Who am I?

An individual, of no great importance, who is unable to see the natural world as a place for competition. I catch fish, watch birds, derive immense pleasure from simply looking at butterflies, moths, bumble-bees, etc - without the need for rules! I am Dylan and this is my blog - if my opinions offend? Don't bother logging on again - simple!


Friday 30 July 2021

To my shame

 Being fortunate to live in a wonderful neighbourhood, in the quiet backwater of Dumpton, which is part of Ramsgate on the Isle of Thanet, I am truly grateful. The sea is just over a mile away, as the crow flies, and should I wish to embark upon a low carbon birding project places like North Foreland/Foreness Point, Ramsgate Harbour, Pegwell Bay, Reculver Marshes and the superb Stodmarsh/Grove Ferry NNR are all within an hour's walking/cycling distance. I'm living the dream compared to those, far less fortunate folk, who find themselves in land-locked towns and cities of the Shires and Midlands, for instance. Now, two General Elections ago, I am ashamed to admit that on that fateful date I placed my "X" beside the UKIP candidate - one Nigel Farage. It seemed like the best option at that time - what a major error of judgement on my part. A few years back, Bev and I had a massive redevelopment of our bungalow, using a builder called Kevin Andrews and his team. They're from Margate and came highly recommended by neighbours who'd also had some work done by these guys. 

The Margate Lifeboat in action off of North Foreland
I nicked the image from Google - do hope no-one gets upset?

Kevin said six weeks, but planning regulations and umpteen other unseen issues meant it was closer to nine months from start to finish so, unsurprisingly, we became quite friendly. Turned out that Kevin and his mate Andy were members of the Margate RNLI Lifeboat crew. Kevin was actually the coxswain, and several times during the building project they had to down tools in order to attend some maritime incident off of our coastline. These guys are volunteers, putting their own lives at risk in order to assist others. When I saw, and listened to, what Farage had to say about these brave individuals acting as a "taxi service" for illegal migrants I was speechless. This racist bigot had conned me into voting for him, riding high on the failure of Theresa May and, clown prince, Corbyn to convince the electorate that they were worthy of support. I cringe at the bile that comes out of his mouth - he has no grasp of what we, as "British Citizens" hold dear. He appeals to the low life, far right, extreme of a culture which thrives on diversity and prides itself on being a fair and open democracy. Or at least we used to?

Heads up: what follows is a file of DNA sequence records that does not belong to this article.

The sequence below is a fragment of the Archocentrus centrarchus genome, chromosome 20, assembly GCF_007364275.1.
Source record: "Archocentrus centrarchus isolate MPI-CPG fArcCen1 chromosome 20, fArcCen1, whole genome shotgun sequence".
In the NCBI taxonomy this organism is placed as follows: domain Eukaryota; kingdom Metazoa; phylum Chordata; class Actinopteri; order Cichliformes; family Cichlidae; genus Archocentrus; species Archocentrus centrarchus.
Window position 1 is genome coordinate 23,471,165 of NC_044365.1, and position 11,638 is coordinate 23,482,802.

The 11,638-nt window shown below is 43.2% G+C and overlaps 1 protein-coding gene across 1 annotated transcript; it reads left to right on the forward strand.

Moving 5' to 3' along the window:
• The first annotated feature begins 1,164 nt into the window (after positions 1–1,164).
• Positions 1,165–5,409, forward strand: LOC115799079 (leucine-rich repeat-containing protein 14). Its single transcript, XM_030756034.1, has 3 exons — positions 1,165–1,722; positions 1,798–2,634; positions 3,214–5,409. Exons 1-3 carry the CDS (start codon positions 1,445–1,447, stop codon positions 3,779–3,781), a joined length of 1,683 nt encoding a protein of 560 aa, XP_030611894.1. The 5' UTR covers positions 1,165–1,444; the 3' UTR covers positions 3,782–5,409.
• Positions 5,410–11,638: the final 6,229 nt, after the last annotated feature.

Sorry for this heavy shit, I seem to be on a bit of a moaning mission at present. Out in the garden, again, early this morning in order to save the hanging baskets from a battering by "Storm Evert". I haven't spent all summer nurturing these plants to have them destroyed by a summer storm. Once I'd done the necessary, I grabbed the bins and scanned the skies for swifts. I don't think there will be many more sightings in 2021 from the garden, so was pleased to record eight in little more than an hour. What put the cherry on the cake was the sighting of a lone House Martin battling south, into the increasing wind, thus adding another species to the BWKm0 2021 list

No. 64 - House Martin

I was really pleased with this sighting because, on Tuesday, I'm sure I completely screwed up when another single hirundine passed over the garden but I just couldn't clinch the id despite my "gut feeling" Hopefully, some time in the not to distant future, I'll get down off of my soap box and revert to posts about not catching fish from the East Kent marshes?

Thursday 29 July 2021

Schoolboy error

 After posting my offering, of yesterday, I felt a bit uneasy. I'd read it through to Bev, in the hope that she would pick up on anything too offensive or outrageous. She thought it was okay and I pressed the publish button still unsure if it was the right thing to do? My issue was with the obvious fact that I'm no longer actively involved in birding, at any level beyond that of casual observer. Should I offer an opinion? My blog, do what I like, so sod it! I packed the van with a bit of kit and headed off out onto the flatlands for an afternoon/evening session with the rod. Because it's over a mile and a half between my parking space and where I'm actually fishing, I took the minimum required, using the barrow to avoid excessive wear and tear on my arthritic joints. 

I'm after a specific fish but, because of the chance of catching a sizeable carp is an ever present possibility the kit is biased towards strength, not finesse. The huge ammounts of vegetation, both on and below the surface, have already cost me several good fish. It was a beautiful afternoon, although a 40 mph SW wind ensured I kept a long-sleeved shirt on even in the blazing sunshine. Bait in position, alarm on and the indicator resting on my line there was nothing better to occupy my time than scanning the marsh with my binoculars to see what was about. It didn't take more than a quick glance to realise that there was a significant movement of Sand Martins and Swifts taking place across the area. Next thing I know there are two adult Mediterranean Gulls steadily moving south almost directly overhead. What didn't I take with me? You got it - my long lens. Beautiful light and all I can do is sit and stare. I rang Bev to check if we'd had a parcel delivered, we had, and I told her of my predicament. She just laughed, which was very sympathetic I thought. Call over, I picked up my binos again and straight away an adult male Peregrine came into focus as it passed within 50m of my swim then, just to take the piss, a superb adult Raven flew low over the drain. My views through the optics making it seem as if I could have reached out and stroked it! And so it continued all the time there was daylight. A tatty looking adult female Marsh Harrier hunted the field directly behind me, a Hobby chased dragonflies further along the drain. There was a second Raven, scores of Lapwings, a distant Little Egret, six more Mediterranean Gulls (4 ads, a 2nd summer & a juv) and my very conservative estimates of 520 Sand Martin and 60 Swifts don't really do justice to the sheer spectacle of the passage I witnessed as pulse after pulse of these migrants passed me by. I've been playing around with various bait options, recently, and have settled on worms for the time being. At 19.30 hrs my alarm sounded, which in itself is a minor miracle, and the indicator rose towards the rod. My strike met with firm resistance but any joy was quickly replaced by a heavy sigh as an eel rolled on the surface of the drain. It weighed little more than 2 lbs, so a quick record photo and back it went leaving my net and sweater covered in pungent snotty slime - oh joy! The only other sighting worthy of merit was that of my first, Kent, Brown Hawker of 2021. I saw one in Tim's back garden last week up in Hertfordshire.